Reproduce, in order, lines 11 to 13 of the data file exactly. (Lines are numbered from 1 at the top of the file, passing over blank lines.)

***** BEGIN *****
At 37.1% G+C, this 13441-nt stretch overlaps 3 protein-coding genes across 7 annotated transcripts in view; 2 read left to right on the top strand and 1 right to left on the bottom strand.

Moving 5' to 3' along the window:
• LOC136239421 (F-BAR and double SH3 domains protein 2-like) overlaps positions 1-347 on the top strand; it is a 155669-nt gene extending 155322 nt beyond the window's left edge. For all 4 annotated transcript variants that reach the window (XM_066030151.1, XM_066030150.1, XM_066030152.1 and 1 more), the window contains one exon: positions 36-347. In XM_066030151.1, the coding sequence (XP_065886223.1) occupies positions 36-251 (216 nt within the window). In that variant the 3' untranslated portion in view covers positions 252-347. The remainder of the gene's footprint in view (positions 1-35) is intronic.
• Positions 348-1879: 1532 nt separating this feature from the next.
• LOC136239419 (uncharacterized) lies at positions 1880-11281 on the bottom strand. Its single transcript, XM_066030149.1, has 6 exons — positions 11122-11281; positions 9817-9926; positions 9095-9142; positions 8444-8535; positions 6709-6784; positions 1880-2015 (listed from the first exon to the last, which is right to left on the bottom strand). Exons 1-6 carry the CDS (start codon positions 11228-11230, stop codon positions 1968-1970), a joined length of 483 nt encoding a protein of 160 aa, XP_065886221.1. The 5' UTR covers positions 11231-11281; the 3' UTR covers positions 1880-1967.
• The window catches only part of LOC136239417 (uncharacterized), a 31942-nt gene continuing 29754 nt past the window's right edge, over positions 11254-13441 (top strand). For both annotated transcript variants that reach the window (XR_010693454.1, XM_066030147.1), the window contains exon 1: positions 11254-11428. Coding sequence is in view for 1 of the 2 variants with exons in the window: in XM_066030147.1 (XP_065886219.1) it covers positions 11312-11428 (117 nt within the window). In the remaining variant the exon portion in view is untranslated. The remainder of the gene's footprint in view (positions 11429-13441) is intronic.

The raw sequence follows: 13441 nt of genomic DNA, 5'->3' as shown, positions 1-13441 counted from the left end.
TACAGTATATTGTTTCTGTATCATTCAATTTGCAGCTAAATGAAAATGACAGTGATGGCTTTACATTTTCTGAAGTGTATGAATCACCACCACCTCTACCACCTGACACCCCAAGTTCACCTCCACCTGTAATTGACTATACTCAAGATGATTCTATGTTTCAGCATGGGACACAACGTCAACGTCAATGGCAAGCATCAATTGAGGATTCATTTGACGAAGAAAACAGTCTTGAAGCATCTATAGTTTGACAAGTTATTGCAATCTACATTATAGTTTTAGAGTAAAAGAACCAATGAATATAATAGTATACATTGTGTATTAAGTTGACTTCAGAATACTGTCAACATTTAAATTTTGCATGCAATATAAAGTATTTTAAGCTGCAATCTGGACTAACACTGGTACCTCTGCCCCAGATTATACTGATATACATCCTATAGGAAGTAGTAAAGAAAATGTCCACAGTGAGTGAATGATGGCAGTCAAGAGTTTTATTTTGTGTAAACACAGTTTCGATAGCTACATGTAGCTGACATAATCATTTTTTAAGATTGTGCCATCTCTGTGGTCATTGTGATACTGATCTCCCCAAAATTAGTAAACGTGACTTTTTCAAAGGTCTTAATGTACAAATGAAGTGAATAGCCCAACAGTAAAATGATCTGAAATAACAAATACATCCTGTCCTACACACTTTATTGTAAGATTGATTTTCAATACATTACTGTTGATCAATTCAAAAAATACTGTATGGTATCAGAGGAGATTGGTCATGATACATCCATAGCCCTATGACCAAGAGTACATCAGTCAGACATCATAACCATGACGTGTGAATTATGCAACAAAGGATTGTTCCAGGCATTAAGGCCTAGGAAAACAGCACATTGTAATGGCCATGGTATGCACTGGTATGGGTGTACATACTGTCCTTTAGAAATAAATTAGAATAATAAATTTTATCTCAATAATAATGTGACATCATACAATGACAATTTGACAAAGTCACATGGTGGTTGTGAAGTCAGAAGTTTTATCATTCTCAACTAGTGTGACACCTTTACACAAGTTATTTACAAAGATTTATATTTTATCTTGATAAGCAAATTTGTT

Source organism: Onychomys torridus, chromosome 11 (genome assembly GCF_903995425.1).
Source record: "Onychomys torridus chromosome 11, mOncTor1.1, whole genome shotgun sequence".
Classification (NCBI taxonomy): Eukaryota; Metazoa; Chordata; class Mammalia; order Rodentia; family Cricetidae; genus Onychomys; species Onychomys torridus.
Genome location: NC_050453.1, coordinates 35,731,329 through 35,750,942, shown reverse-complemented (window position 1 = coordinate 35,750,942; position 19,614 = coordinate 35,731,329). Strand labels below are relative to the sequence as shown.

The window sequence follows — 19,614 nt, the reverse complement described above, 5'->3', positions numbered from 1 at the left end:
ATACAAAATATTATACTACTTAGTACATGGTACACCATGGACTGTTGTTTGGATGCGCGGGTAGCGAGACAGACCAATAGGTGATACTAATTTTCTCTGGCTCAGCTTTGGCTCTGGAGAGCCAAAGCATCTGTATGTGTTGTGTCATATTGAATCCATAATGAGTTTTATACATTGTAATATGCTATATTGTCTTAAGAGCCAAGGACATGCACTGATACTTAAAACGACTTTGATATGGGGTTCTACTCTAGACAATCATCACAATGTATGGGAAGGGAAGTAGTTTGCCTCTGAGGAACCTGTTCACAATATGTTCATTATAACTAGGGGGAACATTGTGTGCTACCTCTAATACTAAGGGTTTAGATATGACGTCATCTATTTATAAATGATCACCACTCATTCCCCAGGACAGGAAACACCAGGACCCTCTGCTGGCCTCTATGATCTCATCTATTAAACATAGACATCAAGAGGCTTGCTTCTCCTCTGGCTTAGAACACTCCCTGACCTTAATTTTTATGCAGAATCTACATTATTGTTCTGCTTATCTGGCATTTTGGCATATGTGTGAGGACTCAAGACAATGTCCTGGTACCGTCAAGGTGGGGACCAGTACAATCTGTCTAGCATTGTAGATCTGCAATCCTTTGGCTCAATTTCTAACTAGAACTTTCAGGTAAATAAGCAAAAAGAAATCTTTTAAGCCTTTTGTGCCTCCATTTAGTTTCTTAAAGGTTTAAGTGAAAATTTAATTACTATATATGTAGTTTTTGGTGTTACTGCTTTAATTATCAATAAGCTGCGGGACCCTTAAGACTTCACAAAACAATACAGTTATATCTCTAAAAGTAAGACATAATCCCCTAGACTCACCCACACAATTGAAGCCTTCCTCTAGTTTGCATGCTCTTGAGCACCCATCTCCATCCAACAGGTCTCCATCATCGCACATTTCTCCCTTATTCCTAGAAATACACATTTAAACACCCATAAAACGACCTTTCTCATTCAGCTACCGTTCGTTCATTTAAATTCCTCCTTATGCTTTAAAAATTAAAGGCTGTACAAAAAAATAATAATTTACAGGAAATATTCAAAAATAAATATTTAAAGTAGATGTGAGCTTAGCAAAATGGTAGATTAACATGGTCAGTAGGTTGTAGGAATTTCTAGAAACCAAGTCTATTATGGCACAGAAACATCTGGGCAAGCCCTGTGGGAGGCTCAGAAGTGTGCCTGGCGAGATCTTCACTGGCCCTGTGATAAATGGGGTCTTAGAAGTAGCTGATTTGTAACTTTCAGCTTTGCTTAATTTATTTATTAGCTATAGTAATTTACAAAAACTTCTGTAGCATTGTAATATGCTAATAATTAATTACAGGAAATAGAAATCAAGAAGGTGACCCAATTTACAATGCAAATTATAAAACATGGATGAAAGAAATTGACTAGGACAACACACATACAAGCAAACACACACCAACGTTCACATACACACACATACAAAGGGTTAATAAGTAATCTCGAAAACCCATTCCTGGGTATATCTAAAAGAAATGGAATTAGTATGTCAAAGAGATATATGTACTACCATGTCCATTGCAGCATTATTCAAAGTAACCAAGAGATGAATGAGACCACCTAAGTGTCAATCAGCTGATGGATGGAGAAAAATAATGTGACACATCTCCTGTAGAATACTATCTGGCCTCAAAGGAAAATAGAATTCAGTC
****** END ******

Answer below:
Classification (NCBI taxonomy): Eukaryota; Metazoa; Chordata; class Mammalia; order Rodentia; family Cricetidae; genus Onychomys; species Onychomys torridus.
Genome location: NC_050453.1, coordinates 35,731,329 through 35,750,942, shown reverse-complemented (window position 1 = coordinate 35,750,942; position 19,614 = coordinate 35,731,329). Strand labels below are relative to the sequence as shown.

The window sequence follows — 19,614 nt, the reverse complement described above, 5'->3', positions numbered from 1 at the left end: